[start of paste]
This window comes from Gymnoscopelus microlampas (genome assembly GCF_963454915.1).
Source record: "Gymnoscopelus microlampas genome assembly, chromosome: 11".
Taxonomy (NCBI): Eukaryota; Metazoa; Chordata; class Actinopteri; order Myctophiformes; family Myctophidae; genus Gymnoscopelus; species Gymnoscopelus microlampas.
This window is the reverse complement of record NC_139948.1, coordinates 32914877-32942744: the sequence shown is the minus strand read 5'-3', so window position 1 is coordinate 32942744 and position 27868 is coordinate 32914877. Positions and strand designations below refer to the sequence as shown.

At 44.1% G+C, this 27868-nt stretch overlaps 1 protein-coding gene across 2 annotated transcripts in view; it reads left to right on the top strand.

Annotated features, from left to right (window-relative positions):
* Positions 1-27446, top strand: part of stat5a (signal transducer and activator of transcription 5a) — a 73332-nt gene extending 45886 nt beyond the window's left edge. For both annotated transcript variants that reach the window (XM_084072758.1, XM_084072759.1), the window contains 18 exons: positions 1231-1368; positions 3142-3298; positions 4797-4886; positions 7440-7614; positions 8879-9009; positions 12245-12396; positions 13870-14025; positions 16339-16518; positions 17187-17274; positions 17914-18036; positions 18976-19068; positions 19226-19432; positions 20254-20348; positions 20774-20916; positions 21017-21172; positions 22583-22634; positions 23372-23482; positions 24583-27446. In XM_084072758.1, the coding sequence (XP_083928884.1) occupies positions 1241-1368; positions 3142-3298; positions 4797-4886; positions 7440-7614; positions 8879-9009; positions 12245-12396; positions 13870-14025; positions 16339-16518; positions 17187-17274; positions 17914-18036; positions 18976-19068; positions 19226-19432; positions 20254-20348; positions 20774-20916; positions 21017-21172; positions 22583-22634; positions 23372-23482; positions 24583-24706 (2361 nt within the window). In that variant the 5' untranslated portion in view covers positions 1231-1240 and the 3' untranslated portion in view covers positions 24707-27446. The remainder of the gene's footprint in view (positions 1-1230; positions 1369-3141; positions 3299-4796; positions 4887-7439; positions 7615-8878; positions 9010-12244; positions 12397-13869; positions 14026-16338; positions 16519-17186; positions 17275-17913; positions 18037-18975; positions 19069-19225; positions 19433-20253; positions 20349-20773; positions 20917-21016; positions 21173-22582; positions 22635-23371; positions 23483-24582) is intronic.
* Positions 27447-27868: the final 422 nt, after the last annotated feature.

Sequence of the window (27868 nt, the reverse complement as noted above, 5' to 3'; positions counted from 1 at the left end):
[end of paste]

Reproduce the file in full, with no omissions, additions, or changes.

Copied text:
This window comes from Gymnoscopelus microlampas (genome assembly GCF_963454915.1).
Source record: "Gymnoscopelus microlampas genome assembly, chromosome: 11".
Taxonomy (NCBI): Eukaryota; Metazoa; Chordata; class Actinopteri; order Myctophiformes; family Myctophidae; genus Gymnoscopelus; species Gymnoscopelus microlampas.
This window is the reverse complement of record NC_139948.1, coordinates 32914877-32942744: the sequence shown is the minus strand read 5'-3', so window position 1 is coordinate 32942744 and position 27868 is coordinate 32914877. Positions and strand designations below refer to the sequence as shown.

At 44.1% G+C, this 27868-nt stretch overlaps 1 protein-coding gene across 2 annotated transcripts in view; it reads left to right on the top strand.

Annotated features, from left to right (window-relative positions):
* Positions 1-27446, top strand: part of stat5a (signal transducer and activator of transcription 5a) — a 73332-nt gene extending 45886 nt beyond the window's left edge. For both annotated transcript variants that reach the window (XM_084072758.1, XM_084072759.1), the window contains 18 exons: positions 1231-1368; positions 3142-3298; positions 4797-4886; positions 7440-7614; positions 8879-9009; positions 12245-12396; positions 13870-14025; positions 16339-16518; positions 17187-17274; positions 17914-18036; positions 18976-19068; positions 19226-19432; positions 20254-20348; positions 20774-20916; positions 21017-21172; positions 22583-22634; positions 23372-23482; positions 24583-27446. In XM_084072758.1, the coding sequence (XP_083928884.1) occupies positions 1241-1368; positions 3142-3298; positions 4797-4886; positions 7440-7614; positions 8879-9009; positions 12245-12396; positions 13870-14025; positions 16339-16518; positions 17187-17274; positions 17914-18036; positions 18976-19068; positions 19226-19432; positions 20254-20348; positions 20774-20916; positions 21017-21172; positions 22583-22634; positions 23372-23482; positions 24583-24706 (2361 nt within the window). In that variant the 5' untranslated portion in view covers positions 1231-1240 and the 3' untranslated portion in view covers positions 24707-27446. The remainder of the gene's footprint in view (positions 1-1230; positions 1369-3141; positions 3299-4796; positions 4887-7439; positions 7615-8878; positions 9010-12244; positions 12397-13869; positions 14026-16338; positions 16519-17186; positions 17275-17913; positions 18037-18975; positions 19069-19225; positions 19433-20253; positions 20349-20773; positions 20917-21016; positions 21173-22582; positions 22635-23371; positions 23483-24582) is intronic.
* Positions 27447-27868: the final 422 nt, after the last annotated feature.

Sequence of the window (27868 nt, the reverse complement as noted above, 5' to 3'; positions counted from 1 at the left end):